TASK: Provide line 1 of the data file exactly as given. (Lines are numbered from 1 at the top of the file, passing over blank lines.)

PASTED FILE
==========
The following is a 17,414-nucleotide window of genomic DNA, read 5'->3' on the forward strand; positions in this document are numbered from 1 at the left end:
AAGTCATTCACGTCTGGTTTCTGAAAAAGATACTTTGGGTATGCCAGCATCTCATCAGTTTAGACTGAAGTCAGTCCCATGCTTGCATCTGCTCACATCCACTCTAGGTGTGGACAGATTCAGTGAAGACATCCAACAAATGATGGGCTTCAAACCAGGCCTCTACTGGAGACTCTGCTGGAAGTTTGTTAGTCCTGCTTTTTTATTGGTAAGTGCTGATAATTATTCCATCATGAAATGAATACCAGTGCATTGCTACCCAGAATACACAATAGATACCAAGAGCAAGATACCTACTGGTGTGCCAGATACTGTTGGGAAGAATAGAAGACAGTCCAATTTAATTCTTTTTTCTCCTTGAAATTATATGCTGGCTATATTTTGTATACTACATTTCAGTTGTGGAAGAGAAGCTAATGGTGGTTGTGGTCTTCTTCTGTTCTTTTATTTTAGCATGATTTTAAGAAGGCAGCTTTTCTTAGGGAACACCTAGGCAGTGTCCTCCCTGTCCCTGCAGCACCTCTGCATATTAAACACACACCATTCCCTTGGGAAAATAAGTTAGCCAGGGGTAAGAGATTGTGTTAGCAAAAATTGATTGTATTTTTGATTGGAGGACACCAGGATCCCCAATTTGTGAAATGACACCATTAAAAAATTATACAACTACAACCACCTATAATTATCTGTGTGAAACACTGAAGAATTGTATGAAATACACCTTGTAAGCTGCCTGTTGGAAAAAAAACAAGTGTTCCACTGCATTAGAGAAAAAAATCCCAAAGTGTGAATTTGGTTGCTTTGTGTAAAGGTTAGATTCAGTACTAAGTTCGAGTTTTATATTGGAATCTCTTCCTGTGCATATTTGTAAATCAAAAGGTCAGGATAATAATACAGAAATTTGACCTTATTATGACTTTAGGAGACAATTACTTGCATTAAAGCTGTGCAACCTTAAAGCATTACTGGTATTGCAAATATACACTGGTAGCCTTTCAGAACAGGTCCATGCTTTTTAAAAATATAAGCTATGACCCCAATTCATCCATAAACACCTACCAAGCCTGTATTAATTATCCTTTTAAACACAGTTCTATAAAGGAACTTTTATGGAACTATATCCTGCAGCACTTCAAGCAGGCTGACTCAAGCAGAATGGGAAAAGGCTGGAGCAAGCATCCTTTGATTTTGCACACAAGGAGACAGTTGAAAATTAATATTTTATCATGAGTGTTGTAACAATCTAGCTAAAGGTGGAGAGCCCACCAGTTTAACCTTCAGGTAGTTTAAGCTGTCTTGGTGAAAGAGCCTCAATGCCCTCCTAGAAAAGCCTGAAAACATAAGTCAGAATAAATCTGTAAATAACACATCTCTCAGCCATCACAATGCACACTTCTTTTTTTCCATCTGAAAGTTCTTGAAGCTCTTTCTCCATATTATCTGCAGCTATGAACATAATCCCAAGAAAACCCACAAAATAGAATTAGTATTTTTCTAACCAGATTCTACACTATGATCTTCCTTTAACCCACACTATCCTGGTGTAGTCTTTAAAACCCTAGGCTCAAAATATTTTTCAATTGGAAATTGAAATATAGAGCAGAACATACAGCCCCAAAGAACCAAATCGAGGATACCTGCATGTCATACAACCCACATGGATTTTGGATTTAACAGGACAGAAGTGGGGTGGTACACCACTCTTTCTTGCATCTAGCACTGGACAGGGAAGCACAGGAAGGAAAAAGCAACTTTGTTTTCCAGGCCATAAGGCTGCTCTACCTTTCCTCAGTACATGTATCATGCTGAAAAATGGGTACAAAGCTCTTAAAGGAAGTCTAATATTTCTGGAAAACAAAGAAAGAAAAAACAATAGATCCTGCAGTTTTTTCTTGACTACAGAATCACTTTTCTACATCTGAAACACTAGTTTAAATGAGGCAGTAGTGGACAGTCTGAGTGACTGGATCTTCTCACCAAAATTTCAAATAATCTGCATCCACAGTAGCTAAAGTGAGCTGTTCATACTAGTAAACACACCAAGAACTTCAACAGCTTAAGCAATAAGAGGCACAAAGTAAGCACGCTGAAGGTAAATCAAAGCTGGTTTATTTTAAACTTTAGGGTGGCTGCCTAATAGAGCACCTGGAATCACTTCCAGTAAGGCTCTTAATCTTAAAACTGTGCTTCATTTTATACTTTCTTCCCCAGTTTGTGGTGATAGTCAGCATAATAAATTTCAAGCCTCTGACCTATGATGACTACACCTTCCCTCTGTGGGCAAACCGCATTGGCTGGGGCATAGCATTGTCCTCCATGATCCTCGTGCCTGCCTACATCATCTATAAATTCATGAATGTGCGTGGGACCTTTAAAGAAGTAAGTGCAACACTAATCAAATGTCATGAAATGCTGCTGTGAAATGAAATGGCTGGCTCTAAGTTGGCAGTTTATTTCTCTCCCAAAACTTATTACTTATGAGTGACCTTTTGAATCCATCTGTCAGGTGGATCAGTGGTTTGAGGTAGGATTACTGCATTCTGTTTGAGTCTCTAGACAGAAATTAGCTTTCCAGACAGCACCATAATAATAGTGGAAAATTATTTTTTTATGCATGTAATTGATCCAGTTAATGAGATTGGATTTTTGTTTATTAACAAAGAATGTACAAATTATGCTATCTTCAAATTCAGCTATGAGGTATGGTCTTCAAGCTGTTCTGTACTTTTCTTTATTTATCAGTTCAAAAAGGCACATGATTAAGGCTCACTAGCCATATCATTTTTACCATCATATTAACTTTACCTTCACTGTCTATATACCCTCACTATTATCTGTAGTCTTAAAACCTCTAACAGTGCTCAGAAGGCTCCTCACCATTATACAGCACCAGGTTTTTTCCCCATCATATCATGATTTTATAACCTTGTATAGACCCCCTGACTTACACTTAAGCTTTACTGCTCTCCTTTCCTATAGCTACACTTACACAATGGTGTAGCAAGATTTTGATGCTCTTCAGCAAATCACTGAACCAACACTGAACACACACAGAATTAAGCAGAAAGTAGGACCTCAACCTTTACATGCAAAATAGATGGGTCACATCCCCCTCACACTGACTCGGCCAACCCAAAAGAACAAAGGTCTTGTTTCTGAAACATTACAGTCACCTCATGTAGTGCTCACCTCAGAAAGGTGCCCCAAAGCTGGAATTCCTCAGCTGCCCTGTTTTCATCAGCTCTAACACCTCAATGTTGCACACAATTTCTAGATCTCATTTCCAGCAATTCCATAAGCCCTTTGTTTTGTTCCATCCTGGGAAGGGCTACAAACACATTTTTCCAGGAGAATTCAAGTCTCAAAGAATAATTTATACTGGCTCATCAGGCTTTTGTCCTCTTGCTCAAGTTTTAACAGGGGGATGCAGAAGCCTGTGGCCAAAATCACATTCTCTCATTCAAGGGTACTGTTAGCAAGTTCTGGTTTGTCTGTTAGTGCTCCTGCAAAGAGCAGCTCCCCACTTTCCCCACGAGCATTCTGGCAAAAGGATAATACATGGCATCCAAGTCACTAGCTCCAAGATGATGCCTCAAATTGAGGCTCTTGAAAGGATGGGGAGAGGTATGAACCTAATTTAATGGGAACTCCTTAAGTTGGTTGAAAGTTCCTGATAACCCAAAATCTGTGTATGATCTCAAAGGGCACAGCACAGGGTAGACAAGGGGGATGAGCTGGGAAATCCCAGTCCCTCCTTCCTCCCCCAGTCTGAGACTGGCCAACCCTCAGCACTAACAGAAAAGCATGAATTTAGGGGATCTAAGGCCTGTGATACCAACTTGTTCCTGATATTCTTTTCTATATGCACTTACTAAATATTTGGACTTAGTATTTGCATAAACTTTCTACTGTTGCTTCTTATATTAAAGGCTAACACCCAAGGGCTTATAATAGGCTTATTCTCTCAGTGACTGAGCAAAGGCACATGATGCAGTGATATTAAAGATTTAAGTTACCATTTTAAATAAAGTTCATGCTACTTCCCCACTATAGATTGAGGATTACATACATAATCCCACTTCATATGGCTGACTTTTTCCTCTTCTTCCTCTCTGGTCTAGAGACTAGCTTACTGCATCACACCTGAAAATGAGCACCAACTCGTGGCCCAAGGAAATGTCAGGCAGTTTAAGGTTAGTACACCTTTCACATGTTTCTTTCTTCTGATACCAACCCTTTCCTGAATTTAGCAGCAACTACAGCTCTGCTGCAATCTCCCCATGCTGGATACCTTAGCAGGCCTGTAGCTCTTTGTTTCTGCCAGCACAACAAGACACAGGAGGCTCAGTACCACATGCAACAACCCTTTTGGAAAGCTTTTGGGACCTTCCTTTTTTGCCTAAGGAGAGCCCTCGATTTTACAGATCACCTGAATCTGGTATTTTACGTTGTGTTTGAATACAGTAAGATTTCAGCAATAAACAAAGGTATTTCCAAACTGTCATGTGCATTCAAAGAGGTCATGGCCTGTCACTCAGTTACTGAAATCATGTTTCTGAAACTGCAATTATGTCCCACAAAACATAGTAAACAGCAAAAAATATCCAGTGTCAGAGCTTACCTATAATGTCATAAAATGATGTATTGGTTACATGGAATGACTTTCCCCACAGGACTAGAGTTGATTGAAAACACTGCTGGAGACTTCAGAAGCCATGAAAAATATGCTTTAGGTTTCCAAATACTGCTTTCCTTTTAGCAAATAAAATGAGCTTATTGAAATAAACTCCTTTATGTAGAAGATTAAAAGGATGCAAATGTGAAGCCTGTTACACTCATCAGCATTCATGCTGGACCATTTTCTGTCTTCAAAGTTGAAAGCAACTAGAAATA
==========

The following is a 17,414-nucleotide window of genomic DNA, read 5'->3' on the forward strand; positions in this document are numbered from 1 at the left end: